Wow, what a conference. I met and reconnected with so many public historians doing fantastic work and had many opportunities to reflect and work on my own complicity in oppressive structures that shape our field. I also spoke to many fellow practitioners who are struggling to make a living or secure health insurance as they cobble together jobs or rely on partner incomes. There are too many stories of public historians lacking support when facing sexual harassment (see Dr. Lyra Monteiro’s Twitter thread or Hope’s blog post) and others who risk losing their jobs while trying to do ethical public history within inflexible institutions.
I was disappointed to hear a few well-established public historians I respect dismiss some of these concerns as “career anxieties” or “entry level” folks needing to “pay their dues.” This is not an issue relegated to a few nervous emerging professionals—the widespread inability to earn a living doing public history affects the ability of a diverse range of people to access and sustain involvement in the field. Labor conditions also profoundly affect the (lack of) racial and gender equity within the field. Addressing public history as work is a critical link within the broader repair work discussed at #NCPH2019.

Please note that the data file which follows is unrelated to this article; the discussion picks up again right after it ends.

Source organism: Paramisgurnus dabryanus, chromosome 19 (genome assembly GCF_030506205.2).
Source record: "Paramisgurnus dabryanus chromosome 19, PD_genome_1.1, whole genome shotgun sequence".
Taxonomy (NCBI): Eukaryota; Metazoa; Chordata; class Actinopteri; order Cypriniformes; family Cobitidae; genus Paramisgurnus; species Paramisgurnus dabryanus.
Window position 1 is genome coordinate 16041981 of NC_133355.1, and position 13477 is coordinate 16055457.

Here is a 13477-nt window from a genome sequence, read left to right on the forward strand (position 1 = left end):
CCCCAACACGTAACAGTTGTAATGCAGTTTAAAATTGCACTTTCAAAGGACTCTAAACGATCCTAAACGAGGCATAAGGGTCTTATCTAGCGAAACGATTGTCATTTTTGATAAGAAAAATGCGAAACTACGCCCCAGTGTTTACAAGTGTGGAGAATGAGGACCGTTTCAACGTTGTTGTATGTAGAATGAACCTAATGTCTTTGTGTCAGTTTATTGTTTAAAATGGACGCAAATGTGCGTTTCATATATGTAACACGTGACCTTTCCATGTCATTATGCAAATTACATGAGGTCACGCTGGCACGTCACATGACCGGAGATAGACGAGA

To be clear: everyone deserves a living wage, not just those who identify as public historians or who hold a degree in the field. Rebecca Brenner put this particularly well:
This framing helps push back against using labor equity efforts as a gatekeeping tool. Sam Prendergast rightfully pointed out in person and on Twitter that:
To Sam’s point, any organizing around work and wages must be done with BIPOC and LGBTQ+ consultation, collaboration, and leadership. And, as suggested by Jess Lamar Reece Holler, we ought to walk the walk by securing funding to pay for that labor.
Furthermore, we need to be thinking about not just how public historians make a living, but how our work directly and economically impacts the publics we seek to serve. Catherine Fleming Bruce, for example, is exploring how to use Qualified Opportunity Zones as tools for economic justice through preservation of African American historic sites. I also think this is why we should consider what a public history cooperative could look like.
The overview I offer here is very cursory—there were so many more thoughtful contributions that I haven’t covered and we still have many conversations and hard work ahead of us. In the meantime, if you’re interested in the effort to organize public history workers, please take this survey or reach out to firstname.lastname@example.org.